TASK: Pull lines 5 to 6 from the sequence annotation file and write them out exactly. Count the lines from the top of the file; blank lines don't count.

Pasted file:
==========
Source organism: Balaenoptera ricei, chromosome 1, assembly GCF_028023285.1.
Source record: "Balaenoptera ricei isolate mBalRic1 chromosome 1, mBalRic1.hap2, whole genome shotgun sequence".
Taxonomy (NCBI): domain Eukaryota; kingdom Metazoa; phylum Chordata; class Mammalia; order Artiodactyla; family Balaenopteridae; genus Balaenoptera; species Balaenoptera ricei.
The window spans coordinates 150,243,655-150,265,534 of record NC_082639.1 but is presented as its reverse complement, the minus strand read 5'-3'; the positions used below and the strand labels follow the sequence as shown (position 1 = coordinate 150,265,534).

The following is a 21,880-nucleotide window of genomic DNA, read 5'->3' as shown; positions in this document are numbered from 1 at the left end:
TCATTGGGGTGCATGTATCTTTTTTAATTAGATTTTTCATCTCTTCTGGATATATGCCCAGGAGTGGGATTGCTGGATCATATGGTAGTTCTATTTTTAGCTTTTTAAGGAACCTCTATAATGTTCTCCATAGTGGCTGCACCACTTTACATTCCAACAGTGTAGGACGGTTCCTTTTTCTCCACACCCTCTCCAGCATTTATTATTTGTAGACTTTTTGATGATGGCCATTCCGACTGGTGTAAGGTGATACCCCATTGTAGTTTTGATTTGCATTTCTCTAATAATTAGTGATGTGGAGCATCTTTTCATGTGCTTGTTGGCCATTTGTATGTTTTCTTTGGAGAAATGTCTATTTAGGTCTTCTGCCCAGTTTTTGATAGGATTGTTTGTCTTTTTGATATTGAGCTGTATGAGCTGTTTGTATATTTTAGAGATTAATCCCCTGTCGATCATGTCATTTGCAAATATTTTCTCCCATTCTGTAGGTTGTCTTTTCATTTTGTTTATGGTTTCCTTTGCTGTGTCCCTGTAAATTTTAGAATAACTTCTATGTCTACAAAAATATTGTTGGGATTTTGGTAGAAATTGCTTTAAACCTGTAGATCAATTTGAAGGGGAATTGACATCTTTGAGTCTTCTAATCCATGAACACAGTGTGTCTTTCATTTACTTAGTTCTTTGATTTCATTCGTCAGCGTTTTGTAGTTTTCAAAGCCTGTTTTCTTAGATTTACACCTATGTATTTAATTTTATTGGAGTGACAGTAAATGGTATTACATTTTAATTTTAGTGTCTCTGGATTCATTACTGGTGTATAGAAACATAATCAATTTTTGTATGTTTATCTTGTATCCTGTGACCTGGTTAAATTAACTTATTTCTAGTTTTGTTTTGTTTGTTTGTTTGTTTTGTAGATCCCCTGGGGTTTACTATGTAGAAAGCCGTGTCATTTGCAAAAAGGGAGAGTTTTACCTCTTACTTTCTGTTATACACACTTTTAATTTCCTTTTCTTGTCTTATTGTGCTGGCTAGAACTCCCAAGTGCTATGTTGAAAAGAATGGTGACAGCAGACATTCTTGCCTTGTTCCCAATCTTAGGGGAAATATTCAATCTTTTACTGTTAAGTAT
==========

The following is a 21,880-nucleotide window of genomic DNA, read 5'->3' as shown; positions in this document are numbered from 1 at the left end:
TCATTGGGGTGCATGTATCTTTTTTAATTAGATTTTTCATCTCTTCTGGATATATGCCCAGGAGTGGGATTGCTGGATCATATGGTAGTTCTATTTTTAGCTTTTTAAGGAACCTCTATAATGTTCTCCATAGTGGCTGCACCACTTTACATTCCAACAGTGTAGGACGGTTCCTTTTTCTCCACACCCTCTCCAGCATTTATTATTTGTAGACTTTTTGATGATGGCCATTCCGACTGGTGTAAGGTGATACCCCATTGTAGTTTTGATTTGCATTTCTCTAATAATTAGTGATGTGGAGCATCTTTTCATGTGCTTGTTGGCCATTTGTATGTTTTCTTTGGAGAAATGTCTATTTAGGTCTTCTGCCCAGTTTTTGATAGGATTGTTTGTCTTTTTGATATTGAGCTGTATGAGCTGTTTGTATATTTTAGAGATTAATCCCCTGTCGATCATGTCATTTGCAAATATTTTCTCCCATTCTGTAGGTTGTCTTTTCATTTTGTTTATGGTTTCCTTTGCTGTGTCCCTGTAAATTTTAGAATAACTTCTATGTCTACAAAAATATTGTTGGGATTTTGGTAGAAATTGCTTTAAACCTGTAGATCAATTTGAAGGGGAATTGACATCTTTGAGTCTTCTAATCCATGAACACAGTGTGTCTTTCATTTACTTAGTTCTTTGATTTCATTCGTCAGCGTTTTGTAGTTTTCAAAGCCTGTTTTCTTAGATTTACACCTATGTATTTAATTTTATTGGAGTGACAGTAAATGGTATTACATTTTAATTTTAGTGTCTCTGGATTCATTACTGGTGTATAGAAACATAATCAATTTTTGTATGTTTATCTTGTATCCTGTGACCTGGTTAAATTAACTTATTTCTAGTTTTGTTTTGTTTGTTTGTTTGTTTTGTAGATCCCCTGGGGTTTACTATGTAGAAAGCCGTGTCATTTGCAAAAAGGGAGAGTTTTACCTCTTACTTTCTGTTATACACACTTTTAATTTCCTTTTCTTGTCTTATTGTGCTGGCTAGAACTCCCAAGTGCTATGTTGAAAAGAATGGTGACAGCAGACATTCTTGCCTTGTTCCCAATCTTAGGGGAAATATTCAATCTTTTACTGTTAAGTAT